N.J.S.A. 3419-3
  • Maimone v. City of Atlantic City, 188 N.J. 221
    (2006) Summary judgment precluded by fact
    question as to whether officer had reasonable
    belief that chief's policy decision on allocation
    of police resources was incompatible with a clear
    mandate of public policy precluded summary
    judgment.
  • Hernandez v. Montville Board of Education, 354
    N.J.Super. 467 (App. Div. 2002) Custodians
    complaint to principal of overflowing toilets and
    malfunctioning light in exit sign sufficient to
    sustain jury verdict for plaintiff.
  • Everyones a whistleblower!

8
Conscientious Employee Protection Act (CEPA),
N.J.S.A. 3419-3
  • A possible common sense limitation No right to
    sue when the whistleblowing falls within job
    requirements
  • White v. Starbucks, A-3153-09 District manager
    responsible for ensuring that employees adhere
    to legal and operational compliance
    requirements.
  • Store managers complained of disrespect, customer
    complaints
  • She reported suspected theft, unsanitary
    conditions, after hours sex parties
  • Trial court dismissed because the issues on
    which she bases her claim fall within the sphere
    of her job-related duties Appellate Division
    affirmed

9
Conscientious Employee Protection Act (CEPA),
N.J.S.A. 3419-3
  • Hitesman v. Bridgeway Inc. (March 2013)
  • A licensed or certified health-care professional
    may assert a claim against his or her employer
    pursuant to the Conscientious Employee Protection
    Act (CEPA), N.J.S.A. 3419-1 to -8, based on a
    reasonable belief that the employers conduct
    constitutes improper quality of patient care.
    N.J.S.A. 3419-3a(1) and c(1).
  • The statutory definition of improper quality of
    patient care includes the violation of any
    professional code of ethics. N.J.S.A.
    3419-2(f).
  • In this appeal, we consider whether plaintiffs
    proof, and specifically his reliance on a
    professional code of ethics not applicable to his
    employer, was sufficient to support a liability
    verdict in his favor.
  • We conclude that, as a matter of law, plaintiff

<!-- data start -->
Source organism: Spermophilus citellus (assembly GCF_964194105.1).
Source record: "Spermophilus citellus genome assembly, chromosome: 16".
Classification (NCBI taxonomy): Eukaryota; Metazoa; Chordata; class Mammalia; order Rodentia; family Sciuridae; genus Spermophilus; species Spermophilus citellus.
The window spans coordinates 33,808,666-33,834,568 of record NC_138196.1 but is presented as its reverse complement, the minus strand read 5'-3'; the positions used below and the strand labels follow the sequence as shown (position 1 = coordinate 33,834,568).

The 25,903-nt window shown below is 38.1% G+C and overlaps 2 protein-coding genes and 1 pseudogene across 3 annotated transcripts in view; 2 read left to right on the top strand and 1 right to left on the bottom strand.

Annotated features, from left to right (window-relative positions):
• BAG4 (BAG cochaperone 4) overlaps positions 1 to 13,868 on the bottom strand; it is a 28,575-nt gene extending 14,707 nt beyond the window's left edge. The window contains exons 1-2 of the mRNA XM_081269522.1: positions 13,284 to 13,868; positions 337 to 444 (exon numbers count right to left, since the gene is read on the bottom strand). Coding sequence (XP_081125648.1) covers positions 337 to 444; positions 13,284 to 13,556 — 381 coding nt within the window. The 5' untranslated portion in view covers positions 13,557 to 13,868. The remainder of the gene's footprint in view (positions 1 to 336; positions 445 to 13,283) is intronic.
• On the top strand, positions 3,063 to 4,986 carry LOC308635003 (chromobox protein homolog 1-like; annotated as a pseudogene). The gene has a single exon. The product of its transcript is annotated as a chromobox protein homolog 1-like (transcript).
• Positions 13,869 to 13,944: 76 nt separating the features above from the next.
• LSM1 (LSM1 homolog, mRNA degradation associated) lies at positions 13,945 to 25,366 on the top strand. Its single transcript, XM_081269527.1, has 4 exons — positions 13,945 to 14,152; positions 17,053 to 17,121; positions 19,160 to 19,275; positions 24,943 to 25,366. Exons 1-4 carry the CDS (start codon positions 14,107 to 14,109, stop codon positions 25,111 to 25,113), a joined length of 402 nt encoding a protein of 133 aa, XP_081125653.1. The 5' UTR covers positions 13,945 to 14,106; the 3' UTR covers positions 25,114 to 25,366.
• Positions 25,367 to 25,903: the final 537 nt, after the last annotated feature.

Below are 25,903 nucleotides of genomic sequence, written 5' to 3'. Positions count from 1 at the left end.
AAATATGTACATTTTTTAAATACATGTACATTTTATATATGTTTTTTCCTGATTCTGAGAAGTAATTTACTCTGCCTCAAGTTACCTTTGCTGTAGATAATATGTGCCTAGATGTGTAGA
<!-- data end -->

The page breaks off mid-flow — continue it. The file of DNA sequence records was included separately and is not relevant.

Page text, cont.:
failed to prove the first element of his CEPA
    claim.

10
Conscientious Employee Protection Act (CEPA),
N.J.S.A. 3419-3
  • Houston v. Randolph Township (U.S.D.C., Summary
    Judgment Granted March 2013)
  • Plaintiff volunteer firefighter resigned from
    Rapid Intervention Crew training position in
    protest over deployments, citing NFPA model code
  • Chief suspended him from all training for
    insubordination
  • Case dismissed on summary judgment because
    plaintiff could not cite a law, regulation or
    clear mandate of public policy which he
    reasonably believed was violated

11
First Amendment Speech on Matters of Public
Concern
  • Garcetti v. Ceballos, 126 S.Ct. 1951 (2006)
  • Deputy district attorney wrote a disposition memo
    recommending dismissal of charges because of
    inaccuracy of memo seeking warrant
  • Transferred, denied a promotion
  • Speech pursuant to official duties is not
    protected
  • Just as whistleblowing pursuant to official
    duties should not be protected under CEPA

12
Political Retaliation
  • Montone v. City of Jersey City, Third Cir. (March
    2013)
  • Sergeants in the Jersey City Police Department
    all of whom ranked within the top eleven slots on
    the 2003-2006 promotion list, filed this action
    alleging that Jersey City failed to promote them
    to lieutenant in retaliation for exercise of
    First Amendment
  • During Troy's tenure as police chief, no